Dynamic IceIn hydrologic terms, pressure due to a moving ice cover or drifting ice. Pressure occuring at movement of first contact termed Ice Impact PressureDynamic LiftingThe forced uplifting of air from various atmospheric processes, such as weather fronts, and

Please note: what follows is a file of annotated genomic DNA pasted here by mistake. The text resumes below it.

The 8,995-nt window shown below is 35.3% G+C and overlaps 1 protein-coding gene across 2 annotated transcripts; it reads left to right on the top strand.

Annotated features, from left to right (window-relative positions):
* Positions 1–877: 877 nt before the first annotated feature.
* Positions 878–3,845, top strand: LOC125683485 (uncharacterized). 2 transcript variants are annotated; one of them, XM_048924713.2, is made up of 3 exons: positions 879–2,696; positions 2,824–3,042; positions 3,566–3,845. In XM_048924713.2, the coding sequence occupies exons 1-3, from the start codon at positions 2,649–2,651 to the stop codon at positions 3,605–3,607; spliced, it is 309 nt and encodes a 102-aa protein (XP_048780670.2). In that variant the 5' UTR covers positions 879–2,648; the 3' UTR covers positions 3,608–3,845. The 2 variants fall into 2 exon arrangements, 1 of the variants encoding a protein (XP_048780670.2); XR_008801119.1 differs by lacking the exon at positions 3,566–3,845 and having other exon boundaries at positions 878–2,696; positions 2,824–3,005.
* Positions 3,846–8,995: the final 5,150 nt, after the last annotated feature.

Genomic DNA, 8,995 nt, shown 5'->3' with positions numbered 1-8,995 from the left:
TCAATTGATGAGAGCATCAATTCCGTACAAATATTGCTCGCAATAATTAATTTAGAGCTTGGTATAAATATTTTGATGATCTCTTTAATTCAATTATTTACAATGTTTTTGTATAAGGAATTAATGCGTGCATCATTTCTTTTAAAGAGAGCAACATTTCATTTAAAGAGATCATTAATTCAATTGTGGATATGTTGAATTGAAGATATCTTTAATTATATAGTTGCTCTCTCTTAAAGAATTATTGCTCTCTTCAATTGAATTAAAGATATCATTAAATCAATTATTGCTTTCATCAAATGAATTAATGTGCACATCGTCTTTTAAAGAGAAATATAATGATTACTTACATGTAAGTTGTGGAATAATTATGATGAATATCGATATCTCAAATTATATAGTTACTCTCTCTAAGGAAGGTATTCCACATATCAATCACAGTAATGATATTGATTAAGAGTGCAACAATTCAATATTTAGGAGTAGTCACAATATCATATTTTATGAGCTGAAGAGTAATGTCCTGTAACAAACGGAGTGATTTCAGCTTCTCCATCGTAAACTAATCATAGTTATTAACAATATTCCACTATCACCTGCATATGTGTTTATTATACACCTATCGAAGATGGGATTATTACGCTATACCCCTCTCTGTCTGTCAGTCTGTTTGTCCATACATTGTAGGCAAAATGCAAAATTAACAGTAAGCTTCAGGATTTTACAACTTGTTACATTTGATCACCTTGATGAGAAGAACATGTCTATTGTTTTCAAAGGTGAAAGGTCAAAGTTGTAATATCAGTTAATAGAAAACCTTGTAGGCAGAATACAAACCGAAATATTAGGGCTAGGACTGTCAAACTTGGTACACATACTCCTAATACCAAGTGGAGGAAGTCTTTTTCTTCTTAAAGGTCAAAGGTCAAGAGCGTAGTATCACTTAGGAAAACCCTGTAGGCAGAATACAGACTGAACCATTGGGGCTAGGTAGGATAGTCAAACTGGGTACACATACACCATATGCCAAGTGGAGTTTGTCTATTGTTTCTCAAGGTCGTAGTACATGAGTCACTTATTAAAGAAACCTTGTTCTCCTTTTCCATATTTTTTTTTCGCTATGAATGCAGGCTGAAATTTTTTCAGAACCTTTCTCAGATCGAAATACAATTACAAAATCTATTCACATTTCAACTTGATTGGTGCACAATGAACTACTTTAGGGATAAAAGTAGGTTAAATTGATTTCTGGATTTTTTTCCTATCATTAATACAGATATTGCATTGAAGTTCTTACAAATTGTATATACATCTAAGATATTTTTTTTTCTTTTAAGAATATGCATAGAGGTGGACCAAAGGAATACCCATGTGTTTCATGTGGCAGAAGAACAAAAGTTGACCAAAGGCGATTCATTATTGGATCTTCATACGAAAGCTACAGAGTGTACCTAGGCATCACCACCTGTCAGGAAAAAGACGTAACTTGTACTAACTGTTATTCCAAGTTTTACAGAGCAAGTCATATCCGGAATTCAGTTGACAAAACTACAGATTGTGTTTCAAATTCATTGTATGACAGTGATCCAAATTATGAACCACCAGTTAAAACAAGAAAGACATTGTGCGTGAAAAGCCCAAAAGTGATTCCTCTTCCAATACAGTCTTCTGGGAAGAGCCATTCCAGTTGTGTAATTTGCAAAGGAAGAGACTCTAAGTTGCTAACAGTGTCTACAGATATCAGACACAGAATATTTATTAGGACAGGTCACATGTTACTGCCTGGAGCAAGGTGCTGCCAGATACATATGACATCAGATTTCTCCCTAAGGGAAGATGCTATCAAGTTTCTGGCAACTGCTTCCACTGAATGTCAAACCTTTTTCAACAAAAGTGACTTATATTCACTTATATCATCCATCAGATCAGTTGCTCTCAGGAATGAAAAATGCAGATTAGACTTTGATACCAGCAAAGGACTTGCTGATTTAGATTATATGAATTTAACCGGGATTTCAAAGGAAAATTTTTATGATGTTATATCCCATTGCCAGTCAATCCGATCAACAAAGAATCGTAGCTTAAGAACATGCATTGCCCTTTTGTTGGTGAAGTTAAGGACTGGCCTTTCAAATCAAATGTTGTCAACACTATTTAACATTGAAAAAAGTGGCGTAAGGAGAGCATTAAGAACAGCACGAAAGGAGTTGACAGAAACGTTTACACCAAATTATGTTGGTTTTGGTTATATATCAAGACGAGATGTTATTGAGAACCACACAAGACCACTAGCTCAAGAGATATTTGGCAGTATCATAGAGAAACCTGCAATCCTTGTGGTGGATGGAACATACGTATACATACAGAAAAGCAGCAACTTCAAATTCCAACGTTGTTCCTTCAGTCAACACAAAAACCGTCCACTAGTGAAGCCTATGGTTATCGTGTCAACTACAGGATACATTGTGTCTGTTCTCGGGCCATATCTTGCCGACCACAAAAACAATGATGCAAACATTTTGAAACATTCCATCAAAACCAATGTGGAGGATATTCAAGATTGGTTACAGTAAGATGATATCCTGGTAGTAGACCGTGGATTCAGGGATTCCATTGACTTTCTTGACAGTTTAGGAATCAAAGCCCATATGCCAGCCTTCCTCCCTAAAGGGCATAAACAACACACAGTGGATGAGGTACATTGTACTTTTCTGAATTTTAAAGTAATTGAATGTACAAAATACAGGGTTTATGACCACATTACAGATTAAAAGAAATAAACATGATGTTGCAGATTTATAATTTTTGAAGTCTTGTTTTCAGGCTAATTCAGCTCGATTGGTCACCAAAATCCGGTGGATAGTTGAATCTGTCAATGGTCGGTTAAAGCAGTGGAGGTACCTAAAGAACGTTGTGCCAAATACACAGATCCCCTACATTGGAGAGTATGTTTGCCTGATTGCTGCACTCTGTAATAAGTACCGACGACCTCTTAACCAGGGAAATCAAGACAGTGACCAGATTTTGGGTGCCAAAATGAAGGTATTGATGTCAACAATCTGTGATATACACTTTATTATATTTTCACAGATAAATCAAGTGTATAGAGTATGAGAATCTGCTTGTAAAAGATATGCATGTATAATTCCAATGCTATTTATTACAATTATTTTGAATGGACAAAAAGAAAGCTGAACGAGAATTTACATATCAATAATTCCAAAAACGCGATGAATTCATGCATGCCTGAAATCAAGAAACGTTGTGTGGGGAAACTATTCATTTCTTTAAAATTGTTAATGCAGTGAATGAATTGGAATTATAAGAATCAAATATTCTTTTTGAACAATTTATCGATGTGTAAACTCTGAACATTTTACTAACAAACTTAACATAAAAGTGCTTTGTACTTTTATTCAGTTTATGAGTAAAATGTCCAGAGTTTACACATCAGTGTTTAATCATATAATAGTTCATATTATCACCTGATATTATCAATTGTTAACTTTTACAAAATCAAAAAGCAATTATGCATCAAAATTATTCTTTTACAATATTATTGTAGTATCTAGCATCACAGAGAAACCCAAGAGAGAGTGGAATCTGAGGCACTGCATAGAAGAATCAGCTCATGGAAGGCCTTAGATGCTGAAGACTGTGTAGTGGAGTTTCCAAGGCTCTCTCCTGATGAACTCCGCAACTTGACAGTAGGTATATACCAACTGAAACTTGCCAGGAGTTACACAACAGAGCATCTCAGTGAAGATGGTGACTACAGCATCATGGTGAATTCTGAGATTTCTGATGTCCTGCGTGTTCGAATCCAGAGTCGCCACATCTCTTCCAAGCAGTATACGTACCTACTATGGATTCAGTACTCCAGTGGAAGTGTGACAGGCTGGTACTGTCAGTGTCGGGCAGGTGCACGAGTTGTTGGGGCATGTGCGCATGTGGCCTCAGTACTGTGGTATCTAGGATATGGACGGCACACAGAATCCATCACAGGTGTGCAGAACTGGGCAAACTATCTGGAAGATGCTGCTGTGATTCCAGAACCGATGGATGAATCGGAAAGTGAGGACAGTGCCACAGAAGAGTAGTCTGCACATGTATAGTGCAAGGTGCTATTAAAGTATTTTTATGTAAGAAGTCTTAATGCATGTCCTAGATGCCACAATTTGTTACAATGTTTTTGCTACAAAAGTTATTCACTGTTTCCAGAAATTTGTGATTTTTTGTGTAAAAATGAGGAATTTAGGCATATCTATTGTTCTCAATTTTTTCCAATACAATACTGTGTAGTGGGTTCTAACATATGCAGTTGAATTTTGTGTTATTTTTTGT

cyclones.Dynamic Wave Routing Model (DWOPER)A computerized hydraulic routing program whose algorithms incorporate the complete one-dimensional equations of unsteady flowDynamicsGenerally, any forces that produce motion or effect change. In operational meteorology, dynamics usually refer specifically to those forces that produce vertical motion in the atmosphere.First Law of ThermodynamicsThe law of physics that states that the heat absorbed by a system either raises the internal energy of the system or does work on the environment.Maximum Unambiguous RangeThe range from the radar at which an echo can be known unquestionably as being at that range. As the radar sends out a pulse of energy, the pulse hits a target and part of the energy bounces back to the radar, but part of the energy may continue to travel away from the radar. The distance to the target is computed by knowing the time that has elapsed since the pulse was emitted. Then a second pulse of energy is transmitted. If some of the energy from the first pulse strikes a target at a far range and returns to the radar when radiation from the second pulse arrives, the RDA misinterprets the returned first pulse as arriving from a target near the returned second pulse. The maximum unambiguous range is related to the amount of time that elapses between successive pulses of emitted energy.Maximum Unambiguous VelocityThe highest radial velocity that can be measured unambiguously by a pulsed Doppler radar. The maximum unambiguous velocity is related to the radar's successive pulses of emitted energy. When a target's velocity exceeds the maximum unambiguous velocity, the velocity will be "folded" to appear as a different velocity.NAMThe operational North American Meso (NAM, formerly Eta) is run four times per day (00,06,12,18Z), all cycles run to 84-h.North American Mesoscale Forecast System (NAM)One of the major weather models run by the National Centers for Environmental Prediction (NCEP) for producing weather forecasts.Thermodynamic ChartA chart containing contours of pressure, temperature, moisture, and potential temperature, all drawn relative to each other such that basic thermodynamic laws are satisfied. Such a chart typically is used to plot atmospheric soundings, and to estimate potential changes in temperature, moisture, etc. if air were displaced vertically from a given level. A thermodynamic chart thus is a useful tool in diagnosing atmospheric instability.Thermodynamic DiagramUsed interchangably with Thermodynamic Chart; a chart containing contours of pressure, temperature, moisture, and potential temperature, all drawn relative to each other such that basic thermodynamic laws are satisfied. Such a chart typically is used to plot atmospheric soundings, and to estimate potential changes in temperature, moisture, etc. if air were displaced vertically from a given level. A thermodynamic chart thus is a useful tool in diagnosing atmospheric instability.ThermodynamicsIn general, the relationships between heat and other properties (such as temperature, pressure, density, etc.) In forecast discussions, thermodynamics usually refers to the distribution of temperature and moisture (both vertical and horizontal) as related to the diagnosis of atmospheric instability.TsunamiA series of long-period waves (on the order of tens of minutes) that are usually generated by an impulsive disturbance that displaces massive amounts of water, such as an earthquake occurring on or near the sea floor. Underwater volcanic eruptions and landslides can also cause tsunami. The resultant waves much the same as waves propagating in a calm pond after a rock is tossed. While traveling in the deep oceans, tsunami have extremely long wavelengths, often exceeding 50 nm, with small amplitudes (a few tens of centimeters) and negligible wave steepness, which in the open ocean would cause nothing more than a gentle rise and fall for most vessels, and possibly go unnoticed. Tsunami travel at very high speeds, sometimes in excess of 400 knots. Across the open oceans, these high-speed waves lose very little energy. As tsunami reach the shallow waters near the coast, they begin to slow down while gradually growing steeper, due to the decreasing water depth. The building walls of destruction can become extremely large in height, reaching tens of meters 30 feet or more as they reach the shoreline. The effects can be further amplified where a bay, harbor, or lagoon funnels the waves as they move inland. Large tsunami have been known to rise to over 100 feet! The amount of water and energy contained in tsunami can have devastating effects on coastal areas. Tsunami AdvisoryFor products of the Pacific Tsunami Warning Center (PTWC - Pacific (except Alaska, British Columbia and Western States) Hawaii, Caribbean (except Puerto Rico, Virgin Is.), Indian Ocean): The third highest level of tsunami alert. Advisories are issued to coastal populations within areas not currently in either warning or watch status when a tsunami warning has been issued for another region of the same ocean. An Advisory indicates that an area is either outside the current warning and watch regions or that the tsunami poses no danger to that area. The Center will continue to monitor the event, issuing updates at least hourly. As conditions warrant, the Advisory will either be continued, upgraded to a watch or warning, or ended.